Jonah Hill’s Debut Captures Real Skate Culture
LIKE PUNK OR METAL, SKATEBOARDING IS A HIGHLY SPECIFIC SUBCULTURE THAT HOLLYWOOD ALMOST ALWAYS GETS WRONG. That’s changing this year, however — following Crystal Moselle’s excellent Skate Kitchen, Jonah Hill’s Mid90s is another that manages to capture just how cool skateboarding really is.
“I think [Hill] just related to a time when he actually skated, so he knew what it was like,” pro skater-turned-actor Na-kel Smith says. “It wasn’t really an outsider’s perspective trying to shape up something they think is cool, or fun-looking. He’s taking a lifestyle that’s a part of him. He’s telling that story.”
Smith could’ve sniffed out any posturing from a mile away. After all, he’s skated for hip brands like Supreme, Fucking Awesome and Adidas, and served as a member of the Odd Future collective. With Mid90s, he’s proven he has some acting chops too.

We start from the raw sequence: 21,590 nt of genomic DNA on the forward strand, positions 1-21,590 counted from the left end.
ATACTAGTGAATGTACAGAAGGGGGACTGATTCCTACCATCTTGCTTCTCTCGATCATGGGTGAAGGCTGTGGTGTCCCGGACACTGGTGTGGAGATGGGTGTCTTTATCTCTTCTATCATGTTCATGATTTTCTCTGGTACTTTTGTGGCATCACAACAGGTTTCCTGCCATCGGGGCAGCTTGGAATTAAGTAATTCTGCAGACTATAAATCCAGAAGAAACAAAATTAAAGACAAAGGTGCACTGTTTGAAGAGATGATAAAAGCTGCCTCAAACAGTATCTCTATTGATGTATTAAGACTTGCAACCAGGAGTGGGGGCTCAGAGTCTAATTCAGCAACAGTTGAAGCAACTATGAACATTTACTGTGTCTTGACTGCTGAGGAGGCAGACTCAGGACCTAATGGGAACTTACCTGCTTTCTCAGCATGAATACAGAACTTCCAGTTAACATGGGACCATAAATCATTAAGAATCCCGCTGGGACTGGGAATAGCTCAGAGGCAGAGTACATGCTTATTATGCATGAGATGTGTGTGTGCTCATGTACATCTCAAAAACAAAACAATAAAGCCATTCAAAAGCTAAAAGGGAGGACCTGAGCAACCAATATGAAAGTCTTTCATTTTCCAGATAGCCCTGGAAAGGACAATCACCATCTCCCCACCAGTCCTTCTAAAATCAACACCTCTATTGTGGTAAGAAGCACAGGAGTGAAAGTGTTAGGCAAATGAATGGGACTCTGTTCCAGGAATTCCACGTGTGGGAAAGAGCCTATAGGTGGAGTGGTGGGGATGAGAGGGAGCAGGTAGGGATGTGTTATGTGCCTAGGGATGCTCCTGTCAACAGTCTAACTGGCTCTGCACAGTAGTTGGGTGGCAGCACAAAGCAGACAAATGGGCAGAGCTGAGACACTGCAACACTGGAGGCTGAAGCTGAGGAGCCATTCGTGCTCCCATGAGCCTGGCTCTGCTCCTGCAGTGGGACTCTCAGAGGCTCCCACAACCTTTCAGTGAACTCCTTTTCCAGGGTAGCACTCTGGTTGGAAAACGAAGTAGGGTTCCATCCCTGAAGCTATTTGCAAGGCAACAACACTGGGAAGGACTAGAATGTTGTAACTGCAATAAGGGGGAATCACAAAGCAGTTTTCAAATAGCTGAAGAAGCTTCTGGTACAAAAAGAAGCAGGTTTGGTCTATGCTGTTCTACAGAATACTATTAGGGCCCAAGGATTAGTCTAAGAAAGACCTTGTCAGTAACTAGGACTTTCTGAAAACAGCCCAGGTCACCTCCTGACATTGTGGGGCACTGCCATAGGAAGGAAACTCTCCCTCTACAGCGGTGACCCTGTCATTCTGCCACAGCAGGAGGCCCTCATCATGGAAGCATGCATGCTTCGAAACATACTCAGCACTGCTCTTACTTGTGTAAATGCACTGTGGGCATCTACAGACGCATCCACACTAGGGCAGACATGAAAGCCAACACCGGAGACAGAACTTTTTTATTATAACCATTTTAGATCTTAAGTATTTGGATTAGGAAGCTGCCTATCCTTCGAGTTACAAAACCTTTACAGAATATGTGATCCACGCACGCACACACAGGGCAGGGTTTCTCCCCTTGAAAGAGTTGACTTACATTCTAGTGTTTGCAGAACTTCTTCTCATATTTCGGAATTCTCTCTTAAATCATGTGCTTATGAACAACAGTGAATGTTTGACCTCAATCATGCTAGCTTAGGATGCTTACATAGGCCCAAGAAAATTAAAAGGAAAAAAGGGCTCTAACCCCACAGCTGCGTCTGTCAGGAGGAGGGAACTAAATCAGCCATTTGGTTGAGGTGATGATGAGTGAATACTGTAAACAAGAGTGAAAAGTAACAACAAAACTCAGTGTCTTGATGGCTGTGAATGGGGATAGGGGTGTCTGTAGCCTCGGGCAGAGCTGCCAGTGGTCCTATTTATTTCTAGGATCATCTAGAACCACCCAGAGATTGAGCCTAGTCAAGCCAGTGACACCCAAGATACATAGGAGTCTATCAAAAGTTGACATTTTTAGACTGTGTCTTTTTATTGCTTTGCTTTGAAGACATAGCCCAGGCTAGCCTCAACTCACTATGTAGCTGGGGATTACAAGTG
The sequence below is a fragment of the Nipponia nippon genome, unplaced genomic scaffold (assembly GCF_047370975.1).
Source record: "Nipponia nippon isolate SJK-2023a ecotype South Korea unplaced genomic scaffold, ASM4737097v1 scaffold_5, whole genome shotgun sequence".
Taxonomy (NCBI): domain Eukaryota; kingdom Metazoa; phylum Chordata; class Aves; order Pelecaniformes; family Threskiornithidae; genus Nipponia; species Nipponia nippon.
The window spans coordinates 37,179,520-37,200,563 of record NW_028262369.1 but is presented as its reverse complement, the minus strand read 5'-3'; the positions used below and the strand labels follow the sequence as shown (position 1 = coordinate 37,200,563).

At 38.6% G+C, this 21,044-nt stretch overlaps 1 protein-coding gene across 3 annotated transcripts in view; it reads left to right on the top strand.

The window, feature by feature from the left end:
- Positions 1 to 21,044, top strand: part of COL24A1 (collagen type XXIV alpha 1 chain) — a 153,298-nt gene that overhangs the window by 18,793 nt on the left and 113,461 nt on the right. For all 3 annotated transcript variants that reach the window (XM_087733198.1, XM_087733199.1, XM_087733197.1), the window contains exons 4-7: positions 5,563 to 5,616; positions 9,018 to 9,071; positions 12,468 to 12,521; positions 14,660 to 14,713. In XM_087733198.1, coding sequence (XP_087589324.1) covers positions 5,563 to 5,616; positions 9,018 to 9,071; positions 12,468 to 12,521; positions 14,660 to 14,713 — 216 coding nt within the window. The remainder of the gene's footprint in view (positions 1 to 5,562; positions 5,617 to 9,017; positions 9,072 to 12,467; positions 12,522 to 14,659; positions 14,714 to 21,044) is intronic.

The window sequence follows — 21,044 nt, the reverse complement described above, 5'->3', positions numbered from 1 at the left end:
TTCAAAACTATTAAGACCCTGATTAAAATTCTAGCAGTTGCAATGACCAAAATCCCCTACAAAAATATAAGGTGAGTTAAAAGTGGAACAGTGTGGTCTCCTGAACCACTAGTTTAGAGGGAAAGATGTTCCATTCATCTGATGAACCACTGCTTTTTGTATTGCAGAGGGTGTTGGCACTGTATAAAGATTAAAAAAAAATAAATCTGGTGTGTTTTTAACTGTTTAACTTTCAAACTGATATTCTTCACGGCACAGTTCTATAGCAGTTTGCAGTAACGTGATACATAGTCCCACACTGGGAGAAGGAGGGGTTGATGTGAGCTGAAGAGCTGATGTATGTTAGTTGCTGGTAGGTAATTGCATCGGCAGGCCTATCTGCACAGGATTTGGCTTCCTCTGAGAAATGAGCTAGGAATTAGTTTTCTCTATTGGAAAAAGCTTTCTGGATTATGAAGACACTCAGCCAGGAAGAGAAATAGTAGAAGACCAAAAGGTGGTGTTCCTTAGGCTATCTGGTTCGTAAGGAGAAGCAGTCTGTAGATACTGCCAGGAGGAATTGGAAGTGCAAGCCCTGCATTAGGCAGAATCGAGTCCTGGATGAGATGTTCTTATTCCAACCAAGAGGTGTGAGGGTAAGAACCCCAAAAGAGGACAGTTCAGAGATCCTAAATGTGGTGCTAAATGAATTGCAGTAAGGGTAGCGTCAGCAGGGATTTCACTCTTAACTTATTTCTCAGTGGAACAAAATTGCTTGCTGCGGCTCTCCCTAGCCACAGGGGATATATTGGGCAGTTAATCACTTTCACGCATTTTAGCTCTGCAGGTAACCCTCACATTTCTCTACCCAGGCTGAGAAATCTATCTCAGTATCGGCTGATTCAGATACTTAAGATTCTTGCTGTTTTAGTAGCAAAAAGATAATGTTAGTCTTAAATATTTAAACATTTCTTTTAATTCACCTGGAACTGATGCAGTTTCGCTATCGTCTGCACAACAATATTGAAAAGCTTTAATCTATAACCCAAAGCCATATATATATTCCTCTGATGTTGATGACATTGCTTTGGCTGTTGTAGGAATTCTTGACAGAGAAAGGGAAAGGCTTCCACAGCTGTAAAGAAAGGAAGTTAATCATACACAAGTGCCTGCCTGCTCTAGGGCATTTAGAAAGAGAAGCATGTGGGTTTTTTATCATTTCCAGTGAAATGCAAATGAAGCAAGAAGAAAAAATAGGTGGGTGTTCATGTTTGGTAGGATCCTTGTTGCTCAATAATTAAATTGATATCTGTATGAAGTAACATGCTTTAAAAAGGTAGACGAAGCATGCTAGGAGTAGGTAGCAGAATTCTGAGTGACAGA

“It’s definitely a form of expression that I didn’t know I had under my belt,” he says. “The thing about acting is you want it to feel real. It’s more about taking life experiences and emotions and bottling those up, and being able to open that bottle and take a sip.”
He’s managed to do just that with Ray, a character that serves as a source of wisdom and kindness in a film packed with toxic masculinity. Fed up with his home life, pre-teen Stevie (Sunny Suljic) finds his way in with a pack of skate rats who bond over debauchery and trash talk. When he needs it most, Ray is there to offer guidance.
“That’s how you know who your true friends are,” Smith says. “Because anybody can make a joke and laugh, but what’s somebody going to do when your back is against the wall or when you’re upset or when you’re depressed. That’s how you know who you want around you.”